Speaking of visible damage, you can shoot a lot of the background components to smithereens. I suggest you do this whenever you get the chance, because the leaders of this army took lessons on item storage from Castlevania and hid health packs and ammo in various walls, security cameras and unmarked cardboard boxes throughout their military base. The health packs are useful, as are the extra grenades, but despite having my finger clamped to the trigger for the entire game so firmly that my index finger now has a permanent crook I never once ran out of bullets. That’s probably because I died roughly once every thirteen seconds and continuing restocks your ammo, though.
Not that there’s any defence against our hero’s Uzi, a weapon so powerful it can shoot through battleship armour and human flesh with equal ease. Uzis really were the hot weapon of the late eighties and nineties, weren’t they? Again, I blame the Terminator. The use of Uzis also makes it easy to see that while MA is very similar to SNK’s own zombie-based shooter Beast Busters, (with identical graphics in some places,) its main ancestor is Taito’s 1987 Rambo-em-up Operation Wolf. They’re both lightgun games using fixed-to-the-cabinet Uzis with buttons on the side for chucking grenades where the player battles through a military base packed with soldiers who have yet to learn that jumping out in front of someone firing a submachine gun is not going to do their chances of advancing through the ranks any favours.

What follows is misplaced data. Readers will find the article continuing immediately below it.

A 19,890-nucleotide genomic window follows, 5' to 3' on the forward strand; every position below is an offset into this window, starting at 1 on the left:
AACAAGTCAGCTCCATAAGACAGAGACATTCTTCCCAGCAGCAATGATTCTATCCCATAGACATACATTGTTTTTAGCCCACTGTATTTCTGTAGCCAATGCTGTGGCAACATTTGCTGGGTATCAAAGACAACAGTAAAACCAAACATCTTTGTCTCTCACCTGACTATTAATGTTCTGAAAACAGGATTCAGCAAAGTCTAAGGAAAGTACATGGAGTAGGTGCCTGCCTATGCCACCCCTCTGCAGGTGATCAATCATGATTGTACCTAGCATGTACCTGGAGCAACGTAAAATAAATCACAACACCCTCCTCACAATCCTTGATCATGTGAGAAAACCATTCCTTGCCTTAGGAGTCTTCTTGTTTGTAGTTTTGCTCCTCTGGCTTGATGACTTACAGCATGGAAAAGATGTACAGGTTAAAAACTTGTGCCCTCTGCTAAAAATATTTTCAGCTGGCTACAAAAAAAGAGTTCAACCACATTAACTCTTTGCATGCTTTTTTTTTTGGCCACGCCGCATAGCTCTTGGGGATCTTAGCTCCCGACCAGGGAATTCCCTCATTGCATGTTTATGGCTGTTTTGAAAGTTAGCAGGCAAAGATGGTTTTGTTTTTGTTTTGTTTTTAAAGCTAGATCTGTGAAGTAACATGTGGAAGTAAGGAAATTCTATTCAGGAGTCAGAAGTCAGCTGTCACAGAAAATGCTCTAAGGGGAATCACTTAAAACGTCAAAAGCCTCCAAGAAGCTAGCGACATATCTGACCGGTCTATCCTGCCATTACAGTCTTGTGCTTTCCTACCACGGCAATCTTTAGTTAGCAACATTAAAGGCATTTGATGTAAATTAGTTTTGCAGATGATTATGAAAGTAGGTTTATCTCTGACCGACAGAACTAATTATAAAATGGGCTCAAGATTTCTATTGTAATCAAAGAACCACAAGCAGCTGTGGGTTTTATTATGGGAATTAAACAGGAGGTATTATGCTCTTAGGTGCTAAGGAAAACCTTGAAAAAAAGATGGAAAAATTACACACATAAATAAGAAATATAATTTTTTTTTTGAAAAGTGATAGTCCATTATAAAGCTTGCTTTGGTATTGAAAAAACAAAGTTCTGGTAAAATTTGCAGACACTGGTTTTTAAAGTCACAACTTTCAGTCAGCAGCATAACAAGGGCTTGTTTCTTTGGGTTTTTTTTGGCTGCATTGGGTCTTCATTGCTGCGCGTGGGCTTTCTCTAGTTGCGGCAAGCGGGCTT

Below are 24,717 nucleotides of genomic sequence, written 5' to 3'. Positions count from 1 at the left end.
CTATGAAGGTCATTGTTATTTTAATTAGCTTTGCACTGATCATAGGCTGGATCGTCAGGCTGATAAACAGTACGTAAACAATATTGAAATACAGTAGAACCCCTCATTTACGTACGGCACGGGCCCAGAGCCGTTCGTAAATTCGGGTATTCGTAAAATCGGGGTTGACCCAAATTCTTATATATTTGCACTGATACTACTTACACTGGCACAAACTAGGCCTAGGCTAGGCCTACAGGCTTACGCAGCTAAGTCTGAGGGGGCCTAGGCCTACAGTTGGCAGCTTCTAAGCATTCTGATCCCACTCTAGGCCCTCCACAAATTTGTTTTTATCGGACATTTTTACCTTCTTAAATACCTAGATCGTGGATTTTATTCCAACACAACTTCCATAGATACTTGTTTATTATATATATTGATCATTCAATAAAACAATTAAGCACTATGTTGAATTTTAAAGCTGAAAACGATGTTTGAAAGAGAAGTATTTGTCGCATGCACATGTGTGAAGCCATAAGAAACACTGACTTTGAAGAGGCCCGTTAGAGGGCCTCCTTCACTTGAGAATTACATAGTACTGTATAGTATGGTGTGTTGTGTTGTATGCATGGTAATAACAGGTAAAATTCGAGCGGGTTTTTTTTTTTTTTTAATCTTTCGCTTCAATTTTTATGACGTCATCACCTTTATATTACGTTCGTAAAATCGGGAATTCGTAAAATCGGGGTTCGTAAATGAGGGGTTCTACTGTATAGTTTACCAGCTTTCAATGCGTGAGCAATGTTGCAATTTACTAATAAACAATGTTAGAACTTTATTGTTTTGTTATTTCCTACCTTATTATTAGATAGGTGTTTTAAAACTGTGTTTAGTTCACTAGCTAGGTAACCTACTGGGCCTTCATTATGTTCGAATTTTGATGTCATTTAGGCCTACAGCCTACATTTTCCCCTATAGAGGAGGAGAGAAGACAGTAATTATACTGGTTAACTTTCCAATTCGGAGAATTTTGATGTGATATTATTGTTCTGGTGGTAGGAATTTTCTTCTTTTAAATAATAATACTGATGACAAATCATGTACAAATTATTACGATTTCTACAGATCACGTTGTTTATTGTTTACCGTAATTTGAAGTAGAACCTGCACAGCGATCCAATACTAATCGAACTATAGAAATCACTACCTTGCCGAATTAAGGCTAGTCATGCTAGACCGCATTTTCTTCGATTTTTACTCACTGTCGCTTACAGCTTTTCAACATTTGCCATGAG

I feel a little guilty about it, but I can’t help but read that text in the voice of a stereotypical angry old Chinese man. Although judging by the beams of light illuminating our heroes as they kneel penitently before some unseen speaker, God himself is relaying their orders or has at least delegated the task to one of the more senior angels.
Now that I know God is on our side, I’m filled with a renewed sense of confidence. We can do this! Let’s track down the true leader, because with our Lord looking out for us there’s no way we can fail!
I don’t think it’s the bullets that get you in the end, though: judging by the graphic that appears when you die, the stress becomes too much for our hero and he suffers a massive coronary.
Yeah, they didn’t really have a lot of follow-through on this plan. Well, time to relax with a prolonged period of physical therapy designed to un-bend my trigger finger and counselling to help me with the horrifying flashbacks of the things I’ve done that come to me in my sleep.
This is not a difficult game to sum up. If you like shooting things and don’t have a long attention span, then you’ll probably enjoy Mechanized Attack. It’s not a lengthy game and it’s hardly bursting with originality, but for half an hour you’ll be pleasantly diverted. I’d like to tell you about the music but I don’t think I heard any of it over the constant rattle of my gun, although I can say that the death-scream of the final boss is pretty neat. The graphics are nice in that big, cartoony SNK manner, and visible damage is always a fun thing to have in a shooter.
Bonus!In keeping with the Terminator theme, the Japanese arcade flyer rather cheekily implies that you will be playing as Arnold Schwarzenegger.